Can you recognize an embezzler just by looking at someone? If you could, the networks might be willing to go into development to chronicle your success. An embezzler doesn't skim off the top (what is that anyway?) They take from where it hurts, the bottom line -- your profit. Most people who steal from you look like the boy or girl next door; that's part of the reason they are so successful. I'm sure they don't have an association of embezzlers but if they did they could boast about how easy it is and how ripe we, the trusting employers, are for it, unless we have certain safeguards in place. It's so simple to protect yourself that if you ever do suffer employee fraud you'd say, "I knew that," and you did.
These types of losses are rarely recovered even if the perpetrator is caught. I hear horror stories almost every day. In the three years I have worked in construction office management, I personally have known four contractors who have suffered losses ranging from $11,000 to over $40,000, all from "trusted employees". Sometimes these losses caused the company to go under.
Some years ago, I heard about an irrigation supply wholesaler who almost went out of business. The company was embezzled out of $500,000. Recently, I heard of another company who lost over $250,000 to employee fraud. In some cases, the work relationship had developed into bonds that felt like family members. It's the worst kind of betrayal on many levels.
Preventing losses starts with you. It's your business. Yes, you don't have any time and you are already wearing so many hats you wonder if you have another head, but when the money is gone you will have plenty of time to think of all the things you could have or should have done.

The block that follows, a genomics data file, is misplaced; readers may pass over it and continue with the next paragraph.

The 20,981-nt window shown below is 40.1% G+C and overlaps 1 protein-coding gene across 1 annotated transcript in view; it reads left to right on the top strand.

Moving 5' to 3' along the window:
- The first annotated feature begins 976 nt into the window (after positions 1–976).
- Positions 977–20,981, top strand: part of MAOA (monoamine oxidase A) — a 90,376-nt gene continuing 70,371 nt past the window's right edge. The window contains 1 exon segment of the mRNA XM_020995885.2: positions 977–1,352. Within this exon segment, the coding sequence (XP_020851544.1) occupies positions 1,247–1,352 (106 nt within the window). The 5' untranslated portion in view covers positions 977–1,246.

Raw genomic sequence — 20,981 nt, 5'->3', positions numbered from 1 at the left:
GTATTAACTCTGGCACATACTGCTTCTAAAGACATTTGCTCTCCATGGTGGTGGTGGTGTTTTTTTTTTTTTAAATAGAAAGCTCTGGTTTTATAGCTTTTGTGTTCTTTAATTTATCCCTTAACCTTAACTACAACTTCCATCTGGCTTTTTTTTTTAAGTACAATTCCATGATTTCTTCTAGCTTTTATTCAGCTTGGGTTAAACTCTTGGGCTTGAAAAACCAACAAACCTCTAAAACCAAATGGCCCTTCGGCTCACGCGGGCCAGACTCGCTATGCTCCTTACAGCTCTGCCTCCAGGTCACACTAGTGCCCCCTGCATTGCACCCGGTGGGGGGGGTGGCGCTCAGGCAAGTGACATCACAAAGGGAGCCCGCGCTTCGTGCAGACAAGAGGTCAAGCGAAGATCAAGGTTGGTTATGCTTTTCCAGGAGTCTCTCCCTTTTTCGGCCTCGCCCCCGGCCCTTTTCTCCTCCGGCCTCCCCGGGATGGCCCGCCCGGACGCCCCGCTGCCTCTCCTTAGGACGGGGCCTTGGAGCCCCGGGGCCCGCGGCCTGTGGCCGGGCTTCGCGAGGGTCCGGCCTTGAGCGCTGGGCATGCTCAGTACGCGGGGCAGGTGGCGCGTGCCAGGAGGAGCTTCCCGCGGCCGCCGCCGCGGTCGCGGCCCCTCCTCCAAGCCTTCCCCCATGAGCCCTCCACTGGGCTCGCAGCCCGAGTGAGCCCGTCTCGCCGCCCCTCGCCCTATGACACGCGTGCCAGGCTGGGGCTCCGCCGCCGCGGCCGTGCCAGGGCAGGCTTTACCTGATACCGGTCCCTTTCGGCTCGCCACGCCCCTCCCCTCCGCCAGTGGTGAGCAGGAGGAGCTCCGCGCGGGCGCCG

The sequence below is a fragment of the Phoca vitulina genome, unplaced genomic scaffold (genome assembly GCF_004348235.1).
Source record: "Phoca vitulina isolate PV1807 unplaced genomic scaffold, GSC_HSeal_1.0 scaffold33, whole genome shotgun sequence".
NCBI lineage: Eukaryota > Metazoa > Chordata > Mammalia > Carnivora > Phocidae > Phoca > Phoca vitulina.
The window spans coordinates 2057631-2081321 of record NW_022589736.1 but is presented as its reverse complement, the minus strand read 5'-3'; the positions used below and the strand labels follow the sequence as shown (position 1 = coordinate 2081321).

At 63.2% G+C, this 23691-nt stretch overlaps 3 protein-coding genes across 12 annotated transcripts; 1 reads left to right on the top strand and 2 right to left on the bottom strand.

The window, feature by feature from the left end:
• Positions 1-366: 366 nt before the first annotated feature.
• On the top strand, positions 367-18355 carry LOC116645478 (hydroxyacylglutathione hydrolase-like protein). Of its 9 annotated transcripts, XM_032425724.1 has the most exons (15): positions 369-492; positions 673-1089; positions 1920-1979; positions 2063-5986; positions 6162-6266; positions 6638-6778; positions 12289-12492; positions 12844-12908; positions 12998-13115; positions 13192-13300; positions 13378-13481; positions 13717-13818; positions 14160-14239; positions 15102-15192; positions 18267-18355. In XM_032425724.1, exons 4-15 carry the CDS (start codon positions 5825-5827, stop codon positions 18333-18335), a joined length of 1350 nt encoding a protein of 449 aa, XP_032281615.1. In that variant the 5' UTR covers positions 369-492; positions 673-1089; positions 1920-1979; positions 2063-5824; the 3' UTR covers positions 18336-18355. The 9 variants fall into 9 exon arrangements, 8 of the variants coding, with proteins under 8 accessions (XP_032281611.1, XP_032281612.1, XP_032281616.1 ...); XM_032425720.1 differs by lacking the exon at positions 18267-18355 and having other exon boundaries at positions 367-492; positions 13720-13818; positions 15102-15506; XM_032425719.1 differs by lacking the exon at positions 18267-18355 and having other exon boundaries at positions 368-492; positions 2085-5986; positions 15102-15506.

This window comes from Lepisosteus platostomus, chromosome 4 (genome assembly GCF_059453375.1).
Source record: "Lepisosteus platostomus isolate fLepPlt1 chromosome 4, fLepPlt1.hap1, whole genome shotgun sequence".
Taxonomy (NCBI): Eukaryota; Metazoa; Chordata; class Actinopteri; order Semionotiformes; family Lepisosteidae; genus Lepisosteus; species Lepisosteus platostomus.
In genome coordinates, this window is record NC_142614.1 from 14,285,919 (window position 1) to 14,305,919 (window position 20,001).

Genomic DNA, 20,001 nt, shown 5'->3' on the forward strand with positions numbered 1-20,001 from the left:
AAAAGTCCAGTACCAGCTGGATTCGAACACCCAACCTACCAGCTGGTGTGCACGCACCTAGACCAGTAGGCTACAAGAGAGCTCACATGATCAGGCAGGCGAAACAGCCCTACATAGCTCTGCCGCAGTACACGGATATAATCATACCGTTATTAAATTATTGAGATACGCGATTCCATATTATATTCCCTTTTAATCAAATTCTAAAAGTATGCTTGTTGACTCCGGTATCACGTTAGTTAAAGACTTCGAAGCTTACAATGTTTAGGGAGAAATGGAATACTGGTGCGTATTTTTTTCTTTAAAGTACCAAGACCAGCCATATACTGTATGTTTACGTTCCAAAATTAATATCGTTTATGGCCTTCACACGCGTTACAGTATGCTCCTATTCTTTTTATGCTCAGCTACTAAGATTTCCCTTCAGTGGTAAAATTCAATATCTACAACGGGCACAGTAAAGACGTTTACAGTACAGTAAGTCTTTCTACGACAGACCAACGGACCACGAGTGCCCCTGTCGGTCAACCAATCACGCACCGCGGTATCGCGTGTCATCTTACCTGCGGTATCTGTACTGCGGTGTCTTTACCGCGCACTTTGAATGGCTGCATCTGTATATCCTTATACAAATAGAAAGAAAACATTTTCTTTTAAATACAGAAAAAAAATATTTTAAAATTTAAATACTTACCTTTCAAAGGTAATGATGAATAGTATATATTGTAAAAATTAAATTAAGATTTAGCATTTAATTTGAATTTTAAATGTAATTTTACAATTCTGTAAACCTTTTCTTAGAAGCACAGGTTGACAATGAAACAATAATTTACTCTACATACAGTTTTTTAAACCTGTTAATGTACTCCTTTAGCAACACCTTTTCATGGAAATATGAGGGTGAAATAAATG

Each year businesses lose approximately $40 billion to employee theft, according to the U.S. Chamber of Commerce. These are a result of improper controls and poor management attitude. Business trends are creating new opportunity for crime.
With competition so intense and profit so small there is a greater opportunity for losses through fraud and embezzlement. Less emphasis is being placed on preventative measures and appropriate operational controls since more and more business functions reside on computers and less on paper systems and control programs.
With the rise of credit and other debt, financial burdens on employees are increasing faster that real income, creating more incentive and more desperation. It's easier to rationalize this act if your back is against the wall and the wolves are at the door. It doesn't help if your boss just bought a new Porsche on his way back from skiing in the Alps and hasn't given his staff a raise because "things are tight."
Many small companies find employee theft prevalent in their office. High employee turnover rates increase losses due to inadequate training and lack of experience. How many bookkeepers have you had recently?
Are you doing all these things already? Good - then you have nothing to worry about, except getting more projects and keeping the customers happy.